By any reckoning, 2020 will go down as a year to be forgotten.
For the havoc and carnage wreaked by the coronavirus pandemic, right across the globe. For the most divided and divisive U.S. presidential election in living memory. And for the cocksure cockups of the giant brain of Prime Minister Johnson’s martinet, Demonic Cummings, and the confederacy of dunces lined up to steer Britain through the double-whammy of COVID-19 and Brexit.
It’s enough to make a poor podcaster cry, but when the Small Data Forum triumvirate gathered to record episode 41 on – of course – Friday 13 November, there was almost a party mood of good news in the air.
How could this be?
Continue reading “Cummings and goings”
For understandable reasons, the last four, regular monthly episodes of the Small Data Forum podcast have been focused – almost to the point of obsession – on coronavirus. From the uncertain first fumblings of life under lockdown, through escalating mortality and morbidity, and on to a fundamental lack of trust in the competence of blustering, blond, male, right-wing leaders … the last four episodes have had it all.
Some have said that this podcast was made for events like the pandemic, scrutinising as we do the uses and abuses of data big and small in politics, business, and public life. There’s been plenty of that about of late.
So, with lockdown restrictions being lifted all around the world – and Government advice completely ignored on the beaches of Bournemouth in the mini-U.K. heatwave last week, leading Dorset police to declare the overcrowding “a major incident” – our focus in this episode was much more catholic.
Indeed, with Facebook, GDPR, and brand safety the dominant topics, you could be forgiven for thinking you’d fallen through a wormhole in the space-time continuum and teleported back to 2018.
Continue reading “Facebook, GDPR, brand safety – suddenly it’s 2018 all over again”
It is said that French mathematician Blaise Pascal, Mark Twain, Oscar Wilde, and Winston Churchill all said: “I would have written you a shorter letter, I just didn’t have the time.” They may all have originated that sentiment, some may have quoted others, or all the attributions could be faulty. How to know? How to sift through the unmediated annals of citation history?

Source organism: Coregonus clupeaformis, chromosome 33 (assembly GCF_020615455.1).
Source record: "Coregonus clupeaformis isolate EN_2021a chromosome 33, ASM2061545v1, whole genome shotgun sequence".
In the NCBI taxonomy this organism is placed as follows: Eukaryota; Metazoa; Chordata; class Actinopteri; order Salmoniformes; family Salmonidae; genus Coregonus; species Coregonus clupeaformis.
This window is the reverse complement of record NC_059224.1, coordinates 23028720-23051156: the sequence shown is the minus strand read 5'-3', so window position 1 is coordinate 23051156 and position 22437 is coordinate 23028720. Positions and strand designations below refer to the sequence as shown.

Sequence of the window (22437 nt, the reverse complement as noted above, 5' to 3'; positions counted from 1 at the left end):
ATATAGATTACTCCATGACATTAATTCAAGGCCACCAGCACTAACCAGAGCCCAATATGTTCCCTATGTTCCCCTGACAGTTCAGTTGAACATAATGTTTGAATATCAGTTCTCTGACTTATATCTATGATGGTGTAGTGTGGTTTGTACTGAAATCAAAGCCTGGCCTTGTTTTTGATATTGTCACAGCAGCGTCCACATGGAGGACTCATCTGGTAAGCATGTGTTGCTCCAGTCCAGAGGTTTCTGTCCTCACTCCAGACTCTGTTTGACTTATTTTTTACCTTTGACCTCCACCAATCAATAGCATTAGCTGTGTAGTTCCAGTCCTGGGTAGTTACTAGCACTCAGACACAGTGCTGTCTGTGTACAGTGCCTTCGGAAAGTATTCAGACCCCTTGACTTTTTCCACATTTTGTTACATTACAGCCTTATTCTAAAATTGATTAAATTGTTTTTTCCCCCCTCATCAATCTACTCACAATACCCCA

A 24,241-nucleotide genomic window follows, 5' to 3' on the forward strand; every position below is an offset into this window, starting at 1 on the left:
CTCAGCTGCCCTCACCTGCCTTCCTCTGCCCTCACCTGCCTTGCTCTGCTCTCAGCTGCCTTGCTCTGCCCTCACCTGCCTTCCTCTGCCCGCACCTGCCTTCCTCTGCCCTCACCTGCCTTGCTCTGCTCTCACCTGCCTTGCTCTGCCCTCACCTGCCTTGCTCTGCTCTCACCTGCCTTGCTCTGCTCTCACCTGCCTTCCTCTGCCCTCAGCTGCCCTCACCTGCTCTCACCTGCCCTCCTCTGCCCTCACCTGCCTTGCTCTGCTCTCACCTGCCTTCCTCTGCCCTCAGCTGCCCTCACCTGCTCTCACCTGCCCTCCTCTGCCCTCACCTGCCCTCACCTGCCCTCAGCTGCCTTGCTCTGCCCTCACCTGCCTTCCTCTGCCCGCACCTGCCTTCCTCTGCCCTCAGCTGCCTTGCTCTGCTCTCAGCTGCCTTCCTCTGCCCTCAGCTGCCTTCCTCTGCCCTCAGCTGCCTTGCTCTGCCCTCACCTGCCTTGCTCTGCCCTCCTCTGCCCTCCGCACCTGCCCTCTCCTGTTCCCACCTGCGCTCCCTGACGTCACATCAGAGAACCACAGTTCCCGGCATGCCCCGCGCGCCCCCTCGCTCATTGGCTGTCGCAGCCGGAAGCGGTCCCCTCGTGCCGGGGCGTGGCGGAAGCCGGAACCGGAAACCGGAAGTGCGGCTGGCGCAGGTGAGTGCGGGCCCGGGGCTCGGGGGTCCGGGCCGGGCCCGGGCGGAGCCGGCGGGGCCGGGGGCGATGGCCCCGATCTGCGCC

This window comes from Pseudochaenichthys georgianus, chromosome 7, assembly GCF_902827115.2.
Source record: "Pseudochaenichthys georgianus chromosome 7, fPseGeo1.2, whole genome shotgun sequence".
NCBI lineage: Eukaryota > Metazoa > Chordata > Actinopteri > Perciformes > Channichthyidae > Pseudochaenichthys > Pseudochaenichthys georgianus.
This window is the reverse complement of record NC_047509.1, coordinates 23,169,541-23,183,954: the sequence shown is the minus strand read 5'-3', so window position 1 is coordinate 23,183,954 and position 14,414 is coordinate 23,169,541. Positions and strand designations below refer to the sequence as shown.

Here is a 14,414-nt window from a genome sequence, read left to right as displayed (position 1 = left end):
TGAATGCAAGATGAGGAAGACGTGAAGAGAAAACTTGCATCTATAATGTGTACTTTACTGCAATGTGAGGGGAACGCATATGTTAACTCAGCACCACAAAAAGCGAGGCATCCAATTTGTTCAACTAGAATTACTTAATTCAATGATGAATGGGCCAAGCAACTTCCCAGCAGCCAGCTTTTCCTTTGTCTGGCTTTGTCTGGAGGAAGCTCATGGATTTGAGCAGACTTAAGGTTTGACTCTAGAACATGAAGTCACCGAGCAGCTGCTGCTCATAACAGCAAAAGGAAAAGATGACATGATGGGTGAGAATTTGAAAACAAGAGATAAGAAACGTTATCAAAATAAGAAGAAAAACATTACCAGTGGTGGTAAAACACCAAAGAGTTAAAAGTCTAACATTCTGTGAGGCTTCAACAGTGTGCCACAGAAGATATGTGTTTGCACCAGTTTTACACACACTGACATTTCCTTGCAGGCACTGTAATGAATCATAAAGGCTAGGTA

A similar predicament faced we three hosts of the Small Data Forum podcast as we gathered for our latest – and thirty-fifth – instalment of this semi-structured ramble-chat through the uses and abuses of data big and SMALL in politics, business, and public life.
Like so many of our fellow workers in the knowledge economy, we three musketeers had all been working from home for the past six weeks of lockdown U.K. (though we all had plentiful WFH experience before the pandemic). And like so many organisations, we have been forced to pivot our focus and output.
For a podcast obsessed with Trump and Brexit, Facebook and Cambridge Analytica since our foundation back in May 2016, we now talk about little else than the consequences, data, and language of COVID-19.
Continue reading “We would have recorded you a shorter podcast …”
Above: Prime Minister Johnson drives a Brexit-supporting JCB digger through a Pink Floyd-like wall with the scoop emblazoned with Cummings favourite earworm.
With the stretched vocal chords of Slade’s Noddy Holder ringing in our ears, the three not-so-wise men at the helm of the Small Data Forum gathered for our post-GE2019, Christmas special, end-of-year, end-of-decade podcast.
And as usual for our Christmas specials, Neville, Thomas, and Sam made sure we’d tucked into some of the festive spirit before we started recording episode 31. Our tolerably noisy base was the members’ bar of the Picture House Cinema in Piccadilly Circus in Soho’s fashionable London.
Continue reading “More C-3PO and BB-8 than GDPR and CCPA, and definitely NSFW”
When Rome teetered on the brink of democratic collapse in the first century BCE, as it prepared – unknowingly – to move from a form of notional democracy to imperial rule, three men came together to save the ever-expanding city state and advance their political careers.
Caesar, Pompey, and Crassus – the swashbuckler, the strategist, and the finance guy – effectively took power under emergency measures. Known collectively as the First Triumvirate, they made mistakes along the way, and were all – eventually – stabbed in either the front or the back.
And as we live today in extraordinary, turbulent times, I’m certain that the classicists’ classicist Mary Beard will be along with a BBC series to draw parallels soon.
There are two troubles with classical references and analogies, from both history and mythology.
The first is that two societies, 2,000 years apart, separated by the Dark Ages, Medieval Times, the Renaissance, and the four revolutions – from agricultural to industrial, technological to digital – are just quite literally incomparable.
The second is down to the current – at time of writing – incumbent of Number 10 Downing Street. Prime Minister Cummings – sorry Johnson – has a long track record of using classical allusions to spice up but ultimately bamboozle his public with his application of erudition. Most recently, he compared himself to Prometheus, the demi-god who stole fire from the gods and gave it to man, but was punished for eternity by being lashed to a rock and having his liver pecked out by vultures.
Continue reading “Back to the Future”